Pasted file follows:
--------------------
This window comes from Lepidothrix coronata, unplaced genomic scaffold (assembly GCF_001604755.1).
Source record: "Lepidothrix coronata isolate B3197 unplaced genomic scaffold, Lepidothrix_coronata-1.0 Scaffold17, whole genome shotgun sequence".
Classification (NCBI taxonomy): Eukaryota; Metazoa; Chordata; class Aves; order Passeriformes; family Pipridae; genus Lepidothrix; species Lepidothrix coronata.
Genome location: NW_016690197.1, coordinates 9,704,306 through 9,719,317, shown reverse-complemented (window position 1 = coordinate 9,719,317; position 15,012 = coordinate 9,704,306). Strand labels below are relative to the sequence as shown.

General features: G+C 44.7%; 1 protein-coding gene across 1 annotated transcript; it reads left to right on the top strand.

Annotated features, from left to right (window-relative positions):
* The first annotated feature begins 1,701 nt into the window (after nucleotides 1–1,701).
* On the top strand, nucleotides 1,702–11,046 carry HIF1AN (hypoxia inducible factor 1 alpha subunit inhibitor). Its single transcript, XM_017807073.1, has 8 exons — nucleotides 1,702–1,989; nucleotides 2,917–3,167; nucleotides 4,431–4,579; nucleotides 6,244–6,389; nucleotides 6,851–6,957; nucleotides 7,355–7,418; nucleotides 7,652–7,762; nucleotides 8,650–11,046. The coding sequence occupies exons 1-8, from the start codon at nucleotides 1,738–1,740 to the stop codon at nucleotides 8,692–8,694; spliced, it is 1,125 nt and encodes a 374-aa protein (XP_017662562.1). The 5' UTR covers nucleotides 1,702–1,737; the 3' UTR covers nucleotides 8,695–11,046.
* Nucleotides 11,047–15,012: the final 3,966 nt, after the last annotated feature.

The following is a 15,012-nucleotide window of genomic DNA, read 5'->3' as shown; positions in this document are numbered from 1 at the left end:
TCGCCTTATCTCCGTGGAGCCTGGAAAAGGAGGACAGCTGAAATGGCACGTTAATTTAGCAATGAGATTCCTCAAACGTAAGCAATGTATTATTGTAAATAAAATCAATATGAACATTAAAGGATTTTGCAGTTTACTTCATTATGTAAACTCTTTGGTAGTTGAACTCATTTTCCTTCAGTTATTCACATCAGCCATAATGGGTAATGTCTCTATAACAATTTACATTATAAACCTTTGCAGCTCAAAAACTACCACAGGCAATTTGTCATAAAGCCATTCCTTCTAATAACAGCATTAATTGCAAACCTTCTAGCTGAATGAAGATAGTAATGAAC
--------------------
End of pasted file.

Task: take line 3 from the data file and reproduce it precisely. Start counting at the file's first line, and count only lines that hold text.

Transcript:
Classification (NCBI taxonomy): Eukaryota; Metazoa; Chordata; class Aves; order Passeriformes; family Pipridae; genus Lepidothrix; species Lepidothrix coronata.